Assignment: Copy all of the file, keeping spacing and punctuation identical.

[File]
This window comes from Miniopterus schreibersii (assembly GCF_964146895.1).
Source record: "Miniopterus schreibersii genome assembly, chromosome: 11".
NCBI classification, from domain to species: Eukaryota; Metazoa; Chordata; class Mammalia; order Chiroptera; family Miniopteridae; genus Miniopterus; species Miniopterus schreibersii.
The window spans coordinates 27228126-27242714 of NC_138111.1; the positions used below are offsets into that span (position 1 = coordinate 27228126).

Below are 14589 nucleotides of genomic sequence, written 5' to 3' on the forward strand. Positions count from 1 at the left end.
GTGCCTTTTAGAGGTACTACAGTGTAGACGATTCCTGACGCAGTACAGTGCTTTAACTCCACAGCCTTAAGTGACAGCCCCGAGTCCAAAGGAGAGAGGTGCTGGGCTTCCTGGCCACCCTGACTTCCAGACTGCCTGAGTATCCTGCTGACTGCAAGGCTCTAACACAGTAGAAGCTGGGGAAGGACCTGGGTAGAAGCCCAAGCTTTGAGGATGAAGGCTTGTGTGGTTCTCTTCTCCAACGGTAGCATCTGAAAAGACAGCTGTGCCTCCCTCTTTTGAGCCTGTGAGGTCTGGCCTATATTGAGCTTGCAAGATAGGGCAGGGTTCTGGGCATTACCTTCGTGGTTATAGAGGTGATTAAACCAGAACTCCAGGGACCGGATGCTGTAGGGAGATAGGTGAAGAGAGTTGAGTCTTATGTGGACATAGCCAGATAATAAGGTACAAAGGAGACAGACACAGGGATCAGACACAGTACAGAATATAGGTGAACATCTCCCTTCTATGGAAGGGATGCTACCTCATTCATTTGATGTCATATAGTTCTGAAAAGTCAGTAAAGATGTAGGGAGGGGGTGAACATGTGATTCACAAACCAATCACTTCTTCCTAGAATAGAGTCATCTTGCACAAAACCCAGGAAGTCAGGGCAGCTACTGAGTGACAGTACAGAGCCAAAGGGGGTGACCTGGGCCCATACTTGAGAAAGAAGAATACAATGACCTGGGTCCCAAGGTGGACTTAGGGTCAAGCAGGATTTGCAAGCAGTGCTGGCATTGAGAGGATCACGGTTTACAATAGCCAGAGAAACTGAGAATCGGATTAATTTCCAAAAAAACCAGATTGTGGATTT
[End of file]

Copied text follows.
This window comes from Miniopterus schreibersii (assembly GCF_964146895.1).
Source record: "Miniopterus schreibersii genome assembly, chromosome: 11".
NCBI classification, from domain to species: Eukaryota; Metazoa; Chordata; class Mammalia; order Chiroptera; family Miniopteridae; genus Miniopterus; species Miniopterus schreibersii.
The window spans coordinates 27228126-27242714 of NC_138111.1; the positions used below are offsets into that span (position 1 = coordinate 27228126).

Below are 14589 nucleotides of genomic sequence, written 5' to 3' on the forward strand. Positions count from 1 at the left end.
GTGCCTTTTAGAGGTACTACAGTGTAGACGATTCCTGACGCAGTACAGTGCTTTAACTCCACAGCCTTAAGTGACAGCCCCGAGTCCAAAGGAGAGAGGTGCTGGGCTTCCTGGCCACCCTGACTTCCAGACTGCCTGAGTATCCTGCTGACTGCAAGGCTCTAACACAGTAGAAGCTGGGGAAGGACCTGGGTAGAAGCCCAAGCTTTGAGGATGAAGGCTTGTGTGGTTCTCTTCTCCAACGGTAGCATCTGAAAAGACAGCTGTGCCTCCCTCTTTTGAGCCTGTGAGGTCTGGCCTATATTGAGCTTGCAAGATAGGGCAGGGTTCTGGGCATTACCTTCGTGGTTATAGAGGTGATTAAACCAGAACTCCAGGGACCGGATGCTGTAGGGAGATAGGTGAAGAGAGTTGAGTCTTATGTGGACATAGCCAGATAATAAGGTACAAAGGAGACAGACACAGGGATCAGACACAGTACAGAATATAGGTGAACATCTCCCTTCTATGGAAGGGATGCTACCTCATTCATTTGATGTCATATAGTTCTGAAAAGTCAGTAAAGATGTAGGGAGGGGGTGAACATGTGATTCACAAACCAATCACTTCTTCCTAGAATAGAGTCATCTTGCACAAAACCCAGGAAGTCAGGGCAGCTACTGAGTGACAGTACAGAGCCAAAGGGGGTGACCTGGGCCCATACTTGAGAAAGAAGAATACAATGACCTGGGTCCCAAGGTGGACTTAGGGTCAAGCAGGATTTGCAAGCAGTGCTGGCATTGAGAGGATCACGGTTTACAATAGCCAGAGAAACTGAGAATCGGATTAATTTCCAAAAAAACCAGATTGTGGATTT